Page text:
• Golden Globe (2000): Best Performance by an Actress in a Motion Picture – Drama (Hilary Swank)
• Golden Satellite Award (2000): Best Performance by an Actress in a Motion Picture, Drama (Hilary Swank)
• Golden Satellite Award (2000): Best Performance by an Actress in a Supporting Role, Drama (Chloë Sevigny)
• Independent Spirit Award (2000): Best Female Lead (Hilary Swank)
• Independent Spirit Award (2000): Best Supporting Female (Chloë Sevigny)
• Las Vegas Film Critics Society Sierra Award (2000): Best Actress (Hilary Swank)
• Las Vegas Film Critics Society Sierra Award (2000): Best Director (Kimberly Peirce)
• Las Vegas Film Critics Society Sierra Award (2000): Best Screenplay, Adapted
• Las Vegas Film Critics Society Sierra Award (2000): Best Supporting Actress (Chloë Sevigny)
• Las Vegas Film Critics Society Sierra Award (2000): Most Promising Actress (Hilary Swank)
• London Film Festival FIPRESCI Prize (1999) (Kimberly Peirce)

• London Film Festival Satyajit Ray Award (1999) (Kimberly Peirce)
• Los Angeles Film Critics Association Award (1999): Best Actress (Hilary Swank)
• Los Angeles Film Critics Association Award (1999): Best Supporting Actress (Chloë Sevigny)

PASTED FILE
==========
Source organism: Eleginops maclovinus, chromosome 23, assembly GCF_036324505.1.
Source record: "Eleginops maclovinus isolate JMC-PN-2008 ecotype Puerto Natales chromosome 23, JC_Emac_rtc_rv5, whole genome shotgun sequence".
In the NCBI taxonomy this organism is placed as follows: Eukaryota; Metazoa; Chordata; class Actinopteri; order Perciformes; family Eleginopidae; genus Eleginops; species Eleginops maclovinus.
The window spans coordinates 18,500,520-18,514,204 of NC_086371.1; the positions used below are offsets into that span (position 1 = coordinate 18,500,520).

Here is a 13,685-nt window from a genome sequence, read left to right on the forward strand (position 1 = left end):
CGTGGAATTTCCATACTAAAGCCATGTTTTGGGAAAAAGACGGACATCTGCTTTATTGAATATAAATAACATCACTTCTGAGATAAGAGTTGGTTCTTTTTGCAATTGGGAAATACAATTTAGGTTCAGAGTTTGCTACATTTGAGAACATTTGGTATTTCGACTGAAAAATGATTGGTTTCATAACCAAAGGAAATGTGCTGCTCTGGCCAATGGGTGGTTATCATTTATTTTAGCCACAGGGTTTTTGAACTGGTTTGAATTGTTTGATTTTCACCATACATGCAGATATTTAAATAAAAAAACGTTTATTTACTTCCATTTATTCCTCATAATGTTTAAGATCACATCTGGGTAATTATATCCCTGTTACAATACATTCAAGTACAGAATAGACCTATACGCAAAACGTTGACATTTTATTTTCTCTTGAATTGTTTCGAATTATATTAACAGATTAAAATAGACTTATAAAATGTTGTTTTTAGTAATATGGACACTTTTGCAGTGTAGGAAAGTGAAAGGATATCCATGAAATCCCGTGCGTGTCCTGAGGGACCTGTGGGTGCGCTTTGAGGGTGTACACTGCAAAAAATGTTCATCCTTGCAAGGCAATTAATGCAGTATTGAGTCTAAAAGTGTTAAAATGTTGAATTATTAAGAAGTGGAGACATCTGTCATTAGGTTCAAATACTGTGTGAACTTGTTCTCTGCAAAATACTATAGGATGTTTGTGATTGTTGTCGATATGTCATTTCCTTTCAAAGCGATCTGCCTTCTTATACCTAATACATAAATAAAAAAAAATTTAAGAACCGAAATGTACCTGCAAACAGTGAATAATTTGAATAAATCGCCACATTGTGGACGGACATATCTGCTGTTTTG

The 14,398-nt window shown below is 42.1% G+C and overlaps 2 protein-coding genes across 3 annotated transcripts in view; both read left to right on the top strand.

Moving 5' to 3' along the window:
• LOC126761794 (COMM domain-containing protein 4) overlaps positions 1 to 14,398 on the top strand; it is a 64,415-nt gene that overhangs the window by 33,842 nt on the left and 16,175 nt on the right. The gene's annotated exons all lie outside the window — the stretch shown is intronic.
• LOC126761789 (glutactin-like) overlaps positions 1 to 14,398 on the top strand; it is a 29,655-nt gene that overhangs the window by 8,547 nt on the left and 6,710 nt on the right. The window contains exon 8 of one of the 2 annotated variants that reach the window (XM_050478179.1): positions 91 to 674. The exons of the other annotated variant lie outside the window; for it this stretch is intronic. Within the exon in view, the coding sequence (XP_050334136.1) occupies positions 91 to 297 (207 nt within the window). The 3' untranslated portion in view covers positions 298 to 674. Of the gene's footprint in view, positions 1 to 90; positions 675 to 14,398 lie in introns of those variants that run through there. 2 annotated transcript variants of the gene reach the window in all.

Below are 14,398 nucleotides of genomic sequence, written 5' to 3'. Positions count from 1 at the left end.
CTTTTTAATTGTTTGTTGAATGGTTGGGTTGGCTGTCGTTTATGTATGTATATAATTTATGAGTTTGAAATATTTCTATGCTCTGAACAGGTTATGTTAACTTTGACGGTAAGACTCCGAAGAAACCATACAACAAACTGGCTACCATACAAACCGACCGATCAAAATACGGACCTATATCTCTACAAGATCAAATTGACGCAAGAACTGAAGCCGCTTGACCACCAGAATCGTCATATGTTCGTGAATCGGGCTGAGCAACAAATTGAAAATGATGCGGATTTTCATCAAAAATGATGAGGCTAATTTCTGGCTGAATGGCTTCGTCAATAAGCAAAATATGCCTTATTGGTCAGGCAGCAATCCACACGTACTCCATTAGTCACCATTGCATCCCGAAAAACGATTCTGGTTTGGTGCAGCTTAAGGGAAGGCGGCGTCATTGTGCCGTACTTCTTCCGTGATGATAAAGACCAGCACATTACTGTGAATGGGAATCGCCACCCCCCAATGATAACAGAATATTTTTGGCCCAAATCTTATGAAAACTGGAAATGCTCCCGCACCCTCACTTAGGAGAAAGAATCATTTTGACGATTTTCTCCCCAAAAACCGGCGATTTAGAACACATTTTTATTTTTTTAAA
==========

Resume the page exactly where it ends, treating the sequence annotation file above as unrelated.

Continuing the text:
• Molodist International Film Festival Diploma (2000): Best Full-Length Fiction Film
• National Board of Review Award (1999): Breakthrough Performance – Female (Hilary Swank)
• National Board of Review Award (1999): Outstanding Directorial Debut (Kimberly Peirce)
• National Board of Review Award (1999): Top Ten Films
• National Society of Film Critics Award (2000): Best Supporting Actress (Chloë Sevigny)
• National Society of Film Critics Award, 2nd place (2000): Best Actress (Hilary Swank)
• New York Film Critics Circle Award (1999): Best Actress (Hilary Swank)
• New York Film Critics Circle Award, 2nd place (1999): Best First Film (Kimberly Peirce)
• New York Film Critics Circle Award, 2nd place (1999): Best Supporting Actress (Chloë Sevigny)
• Online Film & Television Association Film Award (2000): Best Actress (Hilary Swank)
• Political Film Society Award (2000): Exposé
• Santa Fe Film Critics Circle Award (2000): Best Actress (Hilary Swank)
• Southeastern Film Critics Association Award (2000): Best Actress (Hilary Swank)
• Southeastern Film Critics Association Award, 2nd place (2000): Best Supporting Actress (Chloë Sevigny)
• St. Louis International Film Festival Audience Choice Award (2000) (Kimberly Peirce)
• Stockholm Film Festival Award (1999): Best Actress (Hilary Swank)